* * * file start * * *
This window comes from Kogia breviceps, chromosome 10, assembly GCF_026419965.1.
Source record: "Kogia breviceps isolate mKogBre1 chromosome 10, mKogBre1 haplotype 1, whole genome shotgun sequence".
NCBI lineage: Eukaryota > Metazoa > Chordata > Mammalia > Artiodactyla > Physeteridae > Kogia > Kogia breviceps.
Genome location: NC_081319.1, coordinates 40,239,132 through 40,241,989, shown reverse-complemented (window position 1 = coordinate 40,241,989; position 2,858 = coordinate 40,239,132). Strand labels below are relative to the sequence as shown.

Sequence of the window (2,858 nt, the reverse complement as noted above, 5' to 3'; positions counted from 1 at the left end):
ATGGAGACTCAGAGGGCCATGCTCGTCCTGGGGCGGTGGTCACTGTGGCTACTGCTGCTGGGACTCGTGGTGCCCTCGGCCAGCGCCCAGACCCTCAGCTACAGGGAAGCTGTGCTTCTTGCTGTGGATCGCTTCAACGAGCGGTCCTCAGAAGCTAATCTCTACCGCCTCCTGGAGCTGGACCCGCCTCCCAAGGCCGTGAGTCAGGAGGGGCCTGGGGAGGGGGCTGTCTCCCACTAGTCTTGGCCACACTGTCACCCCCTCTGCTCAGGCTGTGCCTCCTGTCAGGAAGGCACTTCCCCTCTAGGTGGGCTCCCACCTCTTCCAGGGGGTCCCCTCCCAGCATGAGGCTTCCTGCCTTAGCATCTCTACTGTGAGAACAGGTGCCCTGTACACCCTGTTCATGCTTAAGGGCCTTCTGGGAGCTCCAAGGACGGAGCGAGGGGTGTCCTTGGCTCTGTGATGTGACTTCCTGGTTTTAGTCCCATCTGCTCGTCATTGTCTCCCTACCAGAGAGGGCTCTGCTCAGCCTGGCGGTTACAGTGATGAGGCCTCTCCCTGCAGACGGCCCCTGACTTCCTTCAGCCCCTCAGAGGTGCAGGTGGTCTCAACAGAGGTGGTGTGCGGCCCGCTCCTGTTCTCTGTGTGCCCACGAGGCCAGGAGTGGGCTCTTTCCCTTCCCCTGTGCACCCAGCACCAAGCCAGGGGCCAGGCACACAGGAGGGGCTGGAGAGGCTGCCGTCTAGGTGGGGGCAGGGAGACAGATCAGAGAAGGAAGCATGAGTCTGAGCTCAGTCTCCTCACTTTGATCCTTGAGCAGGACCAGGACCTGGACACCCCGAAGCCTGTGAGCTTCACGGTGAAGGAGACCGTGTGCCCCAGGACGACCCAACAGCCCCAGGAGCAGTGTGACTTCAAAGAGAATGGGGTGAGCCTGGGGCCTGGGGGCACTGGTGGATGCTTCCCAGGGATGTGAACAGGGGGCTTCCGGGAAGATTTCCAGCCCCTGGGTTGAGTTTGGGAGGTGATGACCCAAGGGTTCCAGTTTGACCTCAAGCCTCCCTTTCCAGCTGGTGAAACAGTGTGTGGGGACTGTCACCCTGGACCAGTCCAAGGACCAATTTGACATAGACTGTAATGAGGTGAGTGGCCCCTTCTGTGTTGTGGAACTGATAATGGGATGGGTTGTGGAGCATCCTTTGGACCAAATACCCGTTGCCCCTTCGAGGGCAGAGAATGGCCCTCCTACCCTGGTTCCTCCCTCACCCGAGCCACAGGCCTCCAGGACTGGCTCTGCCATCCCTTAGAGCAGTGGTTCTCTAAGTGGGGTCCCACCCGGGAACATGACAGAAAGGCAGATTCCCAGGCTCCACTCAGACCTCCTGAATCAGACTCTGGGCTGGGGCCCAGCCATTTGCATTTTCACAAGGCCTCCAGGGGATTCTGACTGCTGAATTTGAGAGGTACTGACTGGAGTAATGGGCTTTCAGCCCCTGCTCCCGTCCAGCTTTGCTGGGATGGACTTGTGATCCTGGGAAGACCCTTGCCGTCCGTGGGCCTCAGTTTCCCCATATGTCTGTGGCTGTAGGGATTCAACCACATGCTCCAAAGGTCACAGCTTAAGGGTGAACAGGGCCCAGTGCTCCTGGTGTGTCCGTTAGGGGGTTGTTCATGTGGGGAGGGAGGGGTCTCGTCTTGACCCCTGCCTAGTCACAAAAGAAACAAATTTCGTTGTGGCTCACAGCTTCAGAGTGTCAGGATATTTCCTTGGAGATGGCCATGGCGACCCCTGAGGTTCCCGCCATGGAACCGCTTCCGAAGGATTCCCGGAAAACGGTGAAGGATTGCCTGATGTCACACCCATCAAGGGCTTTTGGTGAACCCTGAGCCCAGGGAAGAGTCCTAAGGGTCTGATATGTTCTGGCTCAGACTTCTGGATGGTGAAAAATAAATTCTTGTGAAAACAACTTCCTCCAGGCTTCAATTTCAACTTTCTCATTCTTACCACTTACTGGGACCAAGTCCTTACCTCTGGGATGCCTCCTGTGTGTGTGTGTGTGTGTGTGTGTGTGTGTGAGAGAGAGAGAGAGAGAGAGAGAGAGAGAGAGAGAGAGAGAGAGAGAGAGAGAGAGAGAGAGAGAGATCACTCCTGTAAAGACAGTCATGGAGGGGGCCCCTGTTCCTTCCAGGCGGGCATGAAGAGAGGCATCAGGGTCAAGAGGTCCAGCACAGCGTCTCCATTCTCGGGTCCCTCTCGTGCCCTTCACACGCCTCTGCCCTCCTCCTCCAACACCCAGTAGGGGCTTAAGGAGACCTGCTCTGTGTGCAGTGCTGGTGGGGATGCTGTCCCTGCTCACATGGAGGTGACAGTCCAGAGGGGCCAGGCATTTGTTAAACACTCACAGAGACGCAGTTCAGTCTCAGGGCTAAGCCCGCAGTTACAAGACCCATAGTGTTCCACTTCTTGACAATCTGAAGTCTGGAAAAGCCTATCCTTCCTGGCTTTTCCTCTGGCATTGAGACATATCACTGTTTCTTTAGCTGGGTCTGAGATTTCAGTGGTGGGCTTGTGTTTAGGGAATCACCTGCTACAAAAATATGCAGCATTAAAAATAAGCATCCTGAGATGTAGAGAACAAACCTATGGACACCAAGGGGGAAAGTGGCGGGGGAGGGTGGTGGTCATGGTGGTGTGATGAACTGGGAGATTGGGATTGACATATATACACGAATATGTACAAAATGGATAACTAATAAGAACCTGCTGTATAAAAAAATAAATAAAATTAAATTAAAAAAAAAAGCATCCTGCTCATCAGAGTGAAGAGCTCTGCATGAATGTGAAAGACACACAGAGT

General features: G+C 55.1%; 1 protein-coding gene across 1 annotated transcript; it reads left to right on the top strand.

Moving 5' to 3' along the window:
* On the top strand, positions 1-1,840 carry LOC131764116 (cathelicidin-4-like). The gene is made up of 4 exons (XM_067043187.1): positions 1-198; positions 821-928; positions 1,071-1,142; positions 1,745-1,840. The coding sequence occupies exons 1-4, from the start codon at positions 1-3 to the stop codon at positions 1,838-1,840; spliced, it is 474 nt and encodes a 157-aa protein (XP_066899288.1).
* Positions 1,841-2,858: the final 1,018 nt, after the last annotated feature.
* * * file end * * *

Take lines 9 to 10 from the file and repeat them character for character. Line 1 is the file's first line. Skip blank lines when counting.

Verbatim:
* On the top strand, positions 1-1,840 carry LOC131764116 (cathelicidin-4-like). The gene is made up of 4 exons (XM_067043187.1): positions 1-198; positions 821-928; positions 1,071-1,142; positions 1,745-1,840. The coding sequence occupies exons 1-4, from the start codon at positions 1-3 to the stop codon at positions 1,838-1,840; spliced, it is 474 nt and encodes a 157-aa protein (XP_066899288.1).
* Positions 1,841-2,858: the final 1,018 nt, after the last annotated feature.